Monday, January 17, 2005

Will is doing a bit better today; he needs less oxygen than he did last night and his blood pressures have been better. Neither is going to get him a gold star for the day, but progress is nice. The good news, though I'm highly skeptical of it, is that the doctors think his chylothorax has pretty much resolved itself. I find that hard to believe when the output seems to have been increasing, not decreasing, over the past few days, but they're the ones with 14+ years of medical experience as opposed to my 83-day intensive course, so I'll defer to them for now. They're going to wean him off the octreotide in the next 24 hours and then watch to see if the effusion increases. I absolutely want to remain positive about this and I certainly hope they're right, but after watching them restart his hydrocortisone and nitric oxide, and watching them increase his dopamine last night to what it had been on Friday before they weaned it Saturday, I'm going to need to see sustained proof before I'm convinced.

The strangest thing is Will's weight. We were here until 2:30 last night, so we were able to see many of the things that normally transpire while we're home asleep. We've helped to weigh him before, but this was strange. While I lifted him off the bed, his nurse gathered up all of the things attached to him and then zeroed out the bed (they do this, then set him back down so that he's the only new element to be weighed. It's the only way to weigh a kid with medicine pumps, chest tubes, IVs and other things in his bed with him at all times). Each time I would set him down, his weight would register somewhere between 2100 and 2300 grams. That's up from 1871 yesterday. They settled on 2300 some odd grams, which means according to their calculations he put on about 400 grams yesterday. Remember, a pound is 453 grams and he dipped below that in his first week briefly, so you can see it's quite an amazing weight gain. Though he looks miserably puffy (his skin is stretched so tight in places that it is shiny), he doesn't look that puffy. Regardless, he really needs to get that fluid off. It's no wonder he's having trouble getting his lungs to inflate when he has that much fluid around them. So, they're limiting his intake today, continuing to give him diuretics and hoping that he'll start peeing good again.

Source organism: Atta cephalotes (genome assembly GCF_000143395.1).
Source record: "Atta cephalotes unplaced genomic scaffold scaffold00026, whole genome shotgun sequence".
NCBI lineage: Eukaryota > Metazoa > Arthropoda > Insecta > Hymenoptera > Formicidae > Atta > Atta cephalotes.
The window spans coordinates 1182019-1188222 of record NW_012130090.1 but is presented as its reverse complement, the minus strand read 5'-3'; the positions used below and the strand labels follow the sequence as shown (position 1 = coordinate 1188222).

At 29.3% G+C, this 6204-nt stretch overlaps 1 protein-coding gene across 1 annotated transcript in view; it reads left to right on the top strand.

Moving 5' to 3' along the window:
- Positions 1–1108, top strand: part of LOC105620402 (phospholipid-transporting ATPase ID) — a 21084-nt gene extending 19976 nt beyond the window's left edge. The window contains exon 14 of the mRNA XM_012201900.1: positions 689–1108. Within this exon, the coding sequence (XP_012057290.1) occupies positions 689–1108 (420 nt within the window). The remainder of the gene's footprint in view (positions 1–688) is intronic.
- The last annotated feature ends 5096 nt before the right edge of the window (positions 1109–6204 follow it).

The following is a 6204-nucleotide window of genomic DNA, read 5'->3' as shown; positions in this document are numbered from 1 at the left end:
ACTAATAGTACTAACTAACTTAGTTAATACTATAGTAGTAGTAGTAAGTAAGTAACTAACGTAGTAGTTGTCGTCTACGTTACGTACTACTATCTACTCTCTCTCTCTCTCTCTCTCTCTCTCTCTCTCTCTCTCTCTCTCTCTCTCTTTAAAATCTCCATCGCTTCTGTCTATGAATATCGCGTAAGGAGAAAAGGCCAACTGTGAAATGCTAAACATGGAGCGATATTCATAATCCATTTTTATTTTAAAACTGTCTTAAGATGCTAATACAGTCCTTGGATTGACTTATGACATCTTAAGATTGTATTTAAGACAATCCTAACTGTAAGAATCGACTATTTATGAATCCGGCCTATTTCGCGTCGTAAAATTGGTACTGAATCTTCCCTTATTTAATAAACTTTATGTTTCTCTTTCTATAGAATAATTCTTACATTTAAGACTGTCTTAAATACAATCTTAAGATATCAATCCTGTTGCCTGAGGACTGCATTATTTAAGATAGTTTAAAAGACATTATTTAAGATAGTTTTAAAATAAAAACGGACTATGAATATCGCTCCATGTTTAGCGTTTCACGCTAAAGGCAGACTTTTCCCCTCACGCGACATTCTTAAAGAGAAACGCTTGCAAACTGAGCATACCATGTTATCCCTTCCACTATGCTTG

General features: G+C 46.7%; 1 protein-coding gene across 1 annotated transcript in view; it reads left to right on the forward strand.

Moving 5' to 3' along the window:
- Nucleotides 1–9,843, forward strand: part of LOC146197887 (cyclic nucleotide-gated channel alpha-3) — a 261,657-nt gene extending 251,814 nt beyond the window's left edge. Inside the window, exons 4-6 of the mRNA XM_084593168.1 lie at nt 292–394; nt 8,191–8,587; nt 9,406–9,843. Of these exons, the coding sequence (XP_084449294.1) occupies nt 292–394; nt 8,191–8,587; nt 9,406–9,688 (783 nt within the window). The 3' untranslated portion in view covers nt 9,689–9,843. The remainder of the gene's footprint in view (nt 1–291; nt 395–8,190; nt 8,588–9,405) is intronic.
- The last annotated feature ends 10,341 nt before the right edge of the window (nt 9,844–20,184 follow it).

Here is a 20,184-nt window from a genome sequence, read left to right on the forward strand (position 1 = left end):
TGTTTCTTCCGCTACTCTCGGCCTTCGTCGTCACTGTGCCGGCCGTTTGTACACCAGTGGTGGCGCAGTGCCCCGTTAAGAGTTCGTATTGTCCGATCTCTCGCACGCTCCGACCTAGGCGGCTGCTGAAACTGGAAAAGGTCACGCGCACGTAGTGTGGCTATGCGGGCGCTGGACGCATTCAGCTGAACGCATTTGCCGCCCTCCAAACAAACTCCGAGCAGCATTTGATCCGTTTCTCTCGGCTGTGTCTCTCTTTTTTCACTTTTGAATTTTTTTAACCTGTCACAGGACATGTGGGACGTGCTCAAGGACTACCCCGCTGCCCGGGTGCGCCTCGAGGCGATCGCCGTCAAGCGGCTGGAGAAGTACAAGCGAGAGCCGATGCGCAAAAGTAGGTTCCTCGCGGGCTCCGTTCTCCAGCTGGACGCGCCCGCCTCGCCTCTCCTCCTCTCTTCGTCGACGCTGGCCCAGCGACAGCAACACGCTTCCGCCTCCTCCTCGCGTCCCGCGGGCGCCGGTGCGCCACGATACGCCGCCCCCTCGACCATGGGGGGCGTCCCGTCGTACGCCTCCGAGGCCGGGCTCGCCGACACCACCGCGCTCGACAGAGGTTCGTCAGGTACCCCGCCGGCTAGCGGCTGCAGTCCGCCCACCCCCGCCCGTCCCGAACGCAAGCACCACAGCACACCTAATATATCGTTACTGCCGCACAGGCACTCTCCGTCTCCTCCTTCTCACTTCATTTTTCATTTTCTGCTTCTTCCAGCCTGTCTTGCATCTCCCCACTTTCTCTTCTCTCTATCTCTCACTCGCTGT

Sound familiar? Save for the change in his chylothorax, this probably sounds exactly like what I wrote last Monday. I'd check myself, but it's too depressing. We just need to hope that they're right about the chylothorax and that the antibiotics they're giving him will knock out whatever it is now that has him against the ropes. Otherwise, Will's to-do list today is short once again: breathe and pee. The doctors will take care of the rest.


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